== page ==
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In defence of (social) democracy: on health inequalities and the welfare state
  1. Clare Bambra
  1. Correspondence to Professor Clare Bambra, Department of Geography, Wolfson Research Institute for Health and Wellbeing, Queen's Campus, Durham University, Stockton on Tees TS17 6BH, UK; clare.bambra{at}durham.ac.uk

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This issue features a comparative study by Guarnizo-Herreno et al1 on oral health inequalities in European welfare states. Looking at socioeconomic (occupational, educational and subjective social status) inequalities in functional dentition and edentulousness among adults aged 45 years and over, using data from the 2009 Eurobarometer, the authors conclude that relative and absolute health inequalities are present in all European welfare states (n=21) and that they are not smaller (and may actually be largest) in the social democratic welfare states of Denmark, Finland, Norway and Sweden.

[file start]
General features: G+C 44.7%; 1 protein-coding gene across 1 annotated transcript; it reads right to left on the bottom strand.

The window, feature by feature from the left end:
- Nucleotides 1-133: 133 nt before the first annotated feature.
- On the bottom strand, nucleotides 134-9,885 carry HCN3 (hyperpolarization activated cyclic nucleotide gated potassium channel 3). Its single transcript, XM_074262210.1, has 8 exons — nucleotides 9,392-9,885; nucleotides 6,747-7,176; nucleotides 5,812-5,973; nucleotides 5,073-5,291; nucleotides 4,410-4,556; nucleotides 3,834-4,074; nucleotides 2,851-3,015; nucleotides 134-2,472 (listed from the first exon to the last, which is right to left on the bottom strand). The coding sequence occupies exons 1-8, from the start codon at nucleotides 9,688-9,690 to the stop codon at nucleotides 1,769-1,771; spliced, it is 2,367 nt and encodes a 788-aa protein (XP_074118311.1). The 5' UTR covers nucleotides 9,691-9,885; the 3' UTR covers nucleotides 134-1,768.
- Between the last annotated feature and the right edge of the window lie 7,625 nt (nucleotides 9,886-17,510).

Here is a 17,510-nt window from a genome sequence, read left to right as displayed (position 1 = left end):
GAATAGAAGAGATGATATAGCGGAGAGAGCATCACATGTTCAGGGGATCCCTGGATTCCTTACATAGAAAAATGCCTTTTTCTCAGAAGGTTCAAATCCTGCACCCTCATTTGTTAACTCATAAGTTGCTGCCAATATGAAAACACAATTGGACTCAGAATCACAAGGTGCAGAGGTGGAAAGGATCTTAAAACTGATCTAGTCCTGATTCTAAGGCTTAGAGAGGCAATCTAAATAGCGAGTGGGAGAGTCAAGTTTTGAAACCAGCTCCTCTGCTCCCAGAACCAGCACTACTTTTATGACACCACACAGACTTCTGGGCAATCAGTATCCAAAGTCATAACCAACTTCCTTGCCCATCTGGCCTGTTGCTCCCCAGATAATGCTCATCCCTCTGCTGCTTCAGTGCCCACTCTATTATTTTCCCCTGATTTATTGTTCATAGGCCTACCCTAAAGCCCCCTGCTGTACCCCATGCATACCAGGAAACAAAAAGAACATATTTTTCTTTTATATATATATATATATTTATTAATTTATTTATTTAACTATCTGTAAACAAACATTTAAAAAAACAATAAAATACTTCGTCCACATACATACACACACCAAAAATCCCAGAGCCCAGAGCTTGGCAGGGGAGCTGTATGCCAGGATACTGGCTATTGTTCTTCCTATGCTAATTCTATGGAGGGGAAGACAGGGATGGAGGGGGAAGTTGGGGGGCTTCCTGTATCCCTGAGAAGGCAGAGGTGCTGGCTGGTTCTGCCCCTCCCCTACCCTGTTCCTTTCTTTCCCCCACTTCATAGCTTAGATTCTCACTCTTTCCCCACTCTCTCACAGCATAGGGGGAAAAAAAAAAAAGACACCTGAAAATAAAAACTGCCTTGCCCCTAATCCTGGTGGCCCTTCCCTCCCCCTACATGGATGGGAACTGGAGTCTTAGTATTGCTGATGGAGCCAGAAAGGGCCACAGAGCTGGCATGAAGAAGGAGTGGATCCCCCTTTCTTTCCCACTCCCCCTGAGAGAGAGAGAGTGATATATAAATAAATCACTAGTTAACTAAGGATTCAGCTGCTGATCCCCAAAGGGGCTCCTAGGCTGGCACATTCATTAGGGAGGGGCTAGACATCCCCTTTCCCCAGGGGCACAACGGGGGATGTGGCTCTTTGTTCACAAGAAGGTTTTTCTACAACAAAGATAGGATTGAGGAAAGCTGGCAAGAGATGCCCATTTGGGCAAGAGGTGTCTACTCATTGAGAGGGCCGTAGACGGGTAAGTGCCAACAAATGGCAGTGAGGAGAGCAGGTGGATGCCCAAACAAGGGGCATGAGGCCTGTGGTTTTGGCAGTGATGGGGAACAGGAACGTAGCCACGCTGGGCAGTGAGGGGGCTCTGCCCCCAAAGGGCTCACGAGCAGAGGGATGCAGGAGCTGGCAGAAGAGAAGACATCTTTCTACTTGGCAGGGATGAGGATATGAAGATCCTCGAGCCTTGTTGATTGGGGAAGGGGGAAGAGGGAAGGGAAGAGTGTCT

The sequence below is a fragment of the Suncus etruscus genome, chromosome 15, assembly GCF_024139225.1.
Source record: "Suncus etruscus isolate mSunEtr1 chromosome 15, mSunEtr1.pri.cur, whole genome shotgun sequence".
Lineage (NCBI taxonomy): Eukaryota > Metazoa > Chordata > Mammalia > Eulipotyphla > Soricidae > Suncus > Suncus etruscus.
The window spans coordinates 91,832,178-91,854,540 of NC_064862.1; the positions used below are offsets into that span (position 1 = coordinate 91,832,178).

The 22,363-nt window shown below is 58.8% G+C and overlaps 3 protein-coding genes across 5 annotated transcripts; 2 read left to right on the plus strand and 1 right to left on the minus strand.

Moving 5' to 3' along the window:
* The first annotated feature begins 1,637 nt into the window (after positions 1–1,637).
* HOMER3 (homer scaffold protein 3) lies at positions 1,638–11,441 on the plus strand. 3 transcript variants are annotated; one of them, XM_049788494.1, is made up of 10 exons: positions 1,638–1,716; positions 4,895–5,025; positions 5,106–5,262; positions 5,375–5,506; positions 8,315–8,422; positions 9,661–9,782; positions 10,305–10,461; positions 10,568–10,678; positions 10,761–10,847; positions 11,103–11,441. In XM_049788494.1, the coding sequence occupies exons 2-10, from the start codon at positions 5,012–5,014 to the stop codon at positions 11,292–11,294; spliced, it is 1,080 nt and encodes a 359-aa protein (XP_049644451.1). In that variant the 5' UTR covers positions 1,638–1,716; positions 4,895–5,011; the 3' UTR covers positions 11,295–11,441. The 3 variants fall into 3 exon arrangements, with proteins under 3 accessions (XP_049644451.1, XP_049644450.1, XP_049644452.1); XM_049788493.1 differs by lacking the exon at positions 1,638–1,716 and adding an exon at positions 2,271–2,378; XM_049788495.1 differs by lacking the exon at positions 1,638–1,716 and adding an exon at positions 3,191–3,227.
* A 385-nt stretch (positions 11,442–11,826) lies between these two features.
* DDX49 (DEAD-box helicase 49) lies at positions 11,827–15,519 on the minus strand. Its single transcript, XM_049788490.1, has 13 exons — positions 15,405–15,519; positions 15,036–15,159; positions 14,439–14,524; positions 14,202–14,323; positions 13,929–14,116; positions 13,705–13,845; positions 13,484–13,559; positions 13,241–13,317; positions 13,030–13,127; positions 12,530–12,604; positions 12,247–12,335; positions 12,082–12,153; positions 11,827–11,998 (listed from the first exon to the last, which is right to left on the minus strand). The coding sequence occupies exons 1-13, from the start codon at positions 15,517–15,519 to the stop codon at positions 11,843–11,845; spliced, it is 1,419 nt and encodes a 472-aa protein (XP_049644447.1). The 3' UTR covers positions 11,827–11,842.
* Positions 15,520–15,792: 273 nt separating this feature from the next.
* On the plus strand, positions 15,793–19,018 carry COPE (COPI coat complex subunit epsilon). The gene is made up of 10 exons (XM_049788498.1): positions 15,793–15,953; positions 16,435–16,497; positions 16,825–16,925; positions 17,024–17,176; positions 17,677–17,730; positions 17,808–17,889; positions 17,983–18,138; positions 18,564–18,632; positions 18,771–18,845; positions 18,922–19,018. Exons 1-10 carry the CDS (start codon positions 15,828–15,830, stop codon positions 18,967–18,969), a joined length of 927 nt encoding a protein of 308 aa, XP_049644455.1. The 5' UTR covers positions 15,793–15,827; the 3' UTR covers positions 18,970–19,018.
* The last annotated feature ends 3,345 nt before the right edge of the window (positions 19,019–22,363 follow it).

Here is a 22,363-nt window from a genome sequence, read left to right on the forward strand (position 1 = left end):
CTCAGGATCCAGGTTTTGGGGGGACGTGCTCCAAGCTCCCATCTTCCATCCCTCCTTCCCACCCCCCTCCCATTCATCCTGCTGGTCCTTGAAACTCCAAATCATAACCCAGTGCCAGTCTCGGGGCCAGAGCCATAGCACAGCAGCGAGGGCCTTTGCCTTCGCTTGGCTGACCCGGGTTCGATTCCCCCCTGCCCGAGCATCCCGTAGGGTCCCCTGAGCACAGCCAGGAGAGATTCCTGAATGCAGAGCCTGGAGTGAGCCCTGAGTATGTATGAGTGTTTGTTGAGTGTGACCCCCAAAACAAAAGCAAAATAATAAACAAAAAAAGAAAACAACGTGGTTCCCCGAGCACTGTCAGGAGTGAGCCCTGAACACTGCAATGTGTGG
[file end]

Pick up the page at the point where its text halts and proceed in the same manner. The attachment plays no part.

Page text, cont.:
This is consistent with the findings of a growing body of comparative research into the international patterning of inequalities in health by welfare state regime, whereby the social democratic welfare states fare best in terms of general population health outcomes (eg, life expectancy of all social groups tends to be higher) but less well in terms of socioeconomic inequalities in health.2 ,3 The findings of Guarnizo-Herreno and colleagues1 are similar to those for self-reported health,4 ,5 oral quality of life6 and obesity, smoking and mortality,7 for which ‘no evidence for systematically smaller inequalities in health in countries in northern Europe (Scandinavia)’ were found.7 Reviews of the political and welfare determinants of health have concluded similarly.3 ,8 ,9